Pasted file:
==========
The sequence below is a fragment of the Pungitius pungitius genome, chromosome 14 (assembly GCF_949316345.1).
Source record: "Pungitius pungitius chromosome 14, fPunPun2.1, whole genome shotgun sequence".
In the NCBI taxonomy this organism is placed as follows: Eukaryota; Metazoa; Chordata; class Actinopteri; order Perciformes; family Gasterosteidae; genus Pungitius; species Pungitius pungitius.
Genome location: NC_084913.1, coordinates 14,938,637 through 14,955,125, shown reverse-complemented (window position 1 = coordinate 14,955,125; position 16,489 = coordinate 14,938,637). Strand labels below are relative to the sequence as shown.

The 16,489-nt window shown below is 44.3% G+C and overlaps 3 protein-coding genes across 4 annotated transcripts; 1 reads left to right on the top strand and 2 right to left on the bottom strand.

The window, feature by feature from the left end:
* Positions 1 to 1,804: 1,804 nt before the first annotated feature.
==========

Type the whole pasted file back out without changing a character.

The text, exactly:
The sequence below is a fragment of the Pungitius pungitius genome, chromosome 14 (assembly GCF_949316345.1).
Source record: "Pungitius pungitius chromosome 14, fPunPun2.1, whole genome shotgun sequence".
In the NCBI taxonomy this organism is placed as follows: Eukaryota; Metazoa; Chordata; class Actinopteri; order Perciformes; family Gasterosteidae; genus Pungitius; species Pungitius pungitius.
Genome location: NC_084913.1, coordinates 14,938,637 through 14,955,125, shown reverse-complemented (window position 1 = coordinate 14,955,125; position 16,489 = coordinate 14,938,637). Strand labels below are relative to the sequence as shown.

The 16,489-nt window shown below is 44.3% G+C and overlaps 3 protein-coding genes across 4 annotated transcripts; 1 reads left to right on the top strand and 2 right to left on the bottom strand.

The window, feature by feature from the left end:
* Positions 1 to 1,804: 1,804 nt before the first annotated feature.